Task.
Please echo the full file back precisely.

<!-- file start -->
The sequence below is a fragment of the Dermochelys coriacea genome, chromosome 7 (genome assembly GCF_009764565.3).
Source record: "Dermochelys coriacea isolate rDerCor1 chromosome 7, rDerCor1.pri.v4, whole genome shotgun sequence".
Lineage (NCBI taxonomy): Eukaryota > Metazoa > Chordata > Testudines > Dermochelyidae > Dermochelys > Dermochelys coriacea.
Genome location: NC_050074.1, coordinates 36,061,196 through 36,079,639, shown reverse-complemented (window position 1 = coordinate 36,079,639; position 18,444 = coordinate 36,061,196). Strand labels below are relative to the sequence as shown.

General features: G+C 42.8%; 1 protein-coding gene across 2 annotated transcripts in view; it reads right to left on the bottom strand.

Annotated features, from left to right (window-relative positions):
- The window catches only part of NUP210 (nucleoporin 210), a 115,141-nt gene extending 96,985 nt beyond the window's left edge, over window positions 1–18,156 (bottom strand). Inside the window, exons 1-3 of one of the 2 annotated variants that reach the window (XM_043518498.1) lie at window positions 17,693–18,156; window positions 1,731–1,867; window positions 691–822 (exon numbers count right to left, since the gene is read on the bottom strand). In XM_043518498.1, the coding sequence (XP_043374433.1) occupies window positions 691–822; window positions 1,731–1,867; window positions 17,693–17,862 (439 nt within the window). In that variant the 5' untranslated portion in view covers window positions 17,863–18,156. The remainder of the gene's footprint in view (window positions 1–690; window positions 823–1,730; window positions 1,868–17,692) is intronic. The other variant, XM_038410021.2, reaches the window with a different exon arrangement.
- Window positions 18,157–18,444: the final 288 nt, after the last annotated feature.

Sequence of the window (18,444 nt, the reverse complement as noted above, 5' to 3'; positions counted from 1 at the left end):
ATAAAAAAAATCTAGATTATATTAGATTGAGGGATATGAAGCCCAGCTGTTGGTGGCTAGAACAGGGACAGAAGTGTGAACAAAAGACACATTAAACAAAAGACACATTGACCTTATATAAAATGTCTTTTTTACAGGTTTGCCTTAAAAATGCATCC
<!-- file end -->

The sequence below is a fragment of the Dermochelys coriacea genome, chromosome 7 (genome assembly GCF_009764565.3).
Source record: "Dermochelys coriacea isolate rDerCor1 chromosome 7, rDerCor1.pri.v4, whole genome shotgun sequence".
Lineage (NCBI taxonomy): Eukaryota > Metazoa > Chordata > Testudines > Dermochelyidae > Dermochelys > Dermochelys coriacea.
Genome location: NC_050074.1, coordinates 36,061,196 through 36,079,639, shown reverse-complemented (window position 1 = coordinate 36,079,639; position 18,444 = coordinate 36,061,196). Strand labels below are relative to the sequence as shown.

General features: G+C 42.8%; 1 protein-coding gene across 2 annotated transcripts in view; it reads right to left on the bottom strand.

Annotated features, from left to right (window-relative positions):
- The window catches only part of NUP210 (nucleoporin 210), a 115,141-nt gene extending 96,985 nt beyond the window's left edge, over window positions 1–18,156 (bottom strand). Inside the window, exons 1-3 of one of the 2 annotated variants that reach the window (XM_043518498.1) lie at window positions 17,693–18,156; window positions 1,731–1,867; window positions 691–822 (exon numbers count right to left, since the gene is read on the bottom strand). In XM_043518498.1, the coding sequence (XP_043374433.1) occupies window positions 691–822; window positions 1,731–1,867; window positions 17,693–17,862 (439 nt within the window). In that variant the 5' untranslated portion in view covers window positions 17,863–18,156. The remainder of the gene's footprint in view (window positions 1–690; window positions 823–1,730; window positions 1,868–17,692) is intronic. The other variant, XM_038410021.2, reaches the window with a different exon arrangement.
- Window positions 18,157–18,444: the final 288 nt, after the last annotated feature.

Sequence of the window (18,444 nt, the reverse complement as noted above, 5' to 3'; positions counted from 1 at the left end):
ATAAAAAAAATCTAGATTATATTAGATTGAGGGATATGAAGCCCAGCTGTTGGTGGCTAGAACAGGGACAGAAGTGTGAACAAAAGACACATTAAACAAAAGACACATTGACCTTATATAAAATGTCTTTTTTACAGGTTTGCCTTAAAAATGCATCC